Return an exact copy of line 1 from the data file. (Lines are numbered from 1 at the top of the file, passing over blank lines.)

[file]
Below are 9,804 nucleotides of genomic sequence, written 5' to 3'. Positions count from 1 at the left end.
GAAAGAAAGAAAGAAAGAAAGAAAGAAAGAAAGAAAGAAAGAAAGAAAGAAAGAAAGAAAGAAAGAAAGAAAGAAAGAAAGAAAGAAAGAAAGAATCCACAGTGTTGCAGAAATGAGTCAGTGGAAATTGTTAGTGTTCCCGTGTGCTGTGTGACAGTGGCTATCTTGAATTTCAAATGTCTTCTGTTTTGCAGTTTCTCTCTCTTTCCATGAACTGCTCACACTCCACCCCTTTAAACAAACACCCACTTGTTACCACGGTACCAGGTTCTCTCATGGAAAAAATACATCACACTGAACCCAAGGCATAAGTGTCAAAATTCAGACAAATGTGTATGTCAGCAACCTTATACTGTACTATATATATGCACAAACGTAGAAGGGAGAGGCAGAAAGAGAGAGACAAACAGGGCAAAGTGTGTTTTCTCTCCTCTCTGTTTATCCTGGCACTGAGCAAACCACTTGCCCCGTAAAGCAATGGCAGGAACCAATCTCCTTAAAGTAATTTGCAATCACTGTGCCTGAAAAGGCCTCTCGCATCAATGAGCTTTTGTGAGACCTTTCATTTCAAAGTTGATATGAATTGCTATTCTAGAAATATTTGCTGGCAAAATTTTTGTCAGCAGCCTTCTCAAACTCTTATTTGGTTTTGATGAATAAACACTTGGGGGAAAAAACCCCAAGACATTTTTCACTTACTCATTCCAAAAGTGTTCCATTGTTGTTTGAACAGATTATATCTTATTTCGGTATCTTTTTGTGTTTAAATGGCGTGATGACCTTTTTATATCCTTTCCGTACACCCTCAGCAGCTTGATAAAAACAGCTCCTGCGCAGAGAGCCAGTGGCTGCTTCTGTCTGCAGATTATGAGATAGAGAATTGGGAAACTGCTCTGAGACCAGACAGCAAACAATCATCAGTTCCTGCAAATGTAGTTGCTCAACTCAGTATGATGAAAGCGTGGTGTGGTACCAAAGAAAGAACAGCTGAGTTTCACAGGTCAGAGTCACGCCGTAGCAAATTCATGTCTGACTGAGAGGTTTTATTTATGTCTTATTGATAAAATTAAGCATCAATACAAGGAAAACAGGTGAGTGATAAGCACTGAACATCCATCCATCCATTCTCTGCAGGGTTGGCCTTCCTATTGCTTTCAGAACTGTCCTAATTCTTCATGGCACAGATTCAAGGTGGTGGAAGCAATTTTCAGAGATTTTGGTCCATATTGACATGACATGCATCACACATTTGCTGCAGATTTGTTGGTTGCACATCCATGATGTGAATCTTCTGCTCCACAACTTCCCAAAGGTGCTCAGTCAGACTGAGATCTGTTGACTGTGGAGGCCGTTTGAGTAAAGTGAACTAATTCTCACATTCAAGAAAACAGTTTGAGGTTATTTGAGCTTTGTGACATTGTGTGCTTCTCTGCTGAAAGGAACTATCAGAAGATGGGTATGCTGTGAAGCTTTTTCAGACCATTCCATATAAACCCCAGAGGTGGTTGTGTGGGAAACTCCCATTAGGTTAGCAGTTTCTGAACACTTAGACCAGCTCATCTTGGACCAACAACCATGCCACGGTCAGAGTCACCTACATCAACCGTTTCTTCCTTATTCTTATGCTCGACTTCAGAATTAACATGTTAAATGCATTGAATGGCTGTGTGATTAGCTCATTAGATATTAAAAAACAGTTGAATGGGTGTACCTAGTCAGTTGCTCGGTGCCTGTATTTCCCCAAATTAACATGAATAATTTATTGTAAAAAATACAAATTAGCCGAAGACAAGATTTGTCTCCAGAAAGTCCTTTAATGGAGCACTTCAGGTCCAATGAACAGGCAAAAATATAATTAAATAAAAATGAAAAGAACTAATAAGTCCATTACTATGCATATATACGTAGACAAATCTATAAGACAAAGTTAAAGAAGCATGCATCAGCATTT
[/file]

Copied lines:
Below are 9,804 nucleotides of genomic sequence, written 5' to 3'. Positions count from 1 at the left end.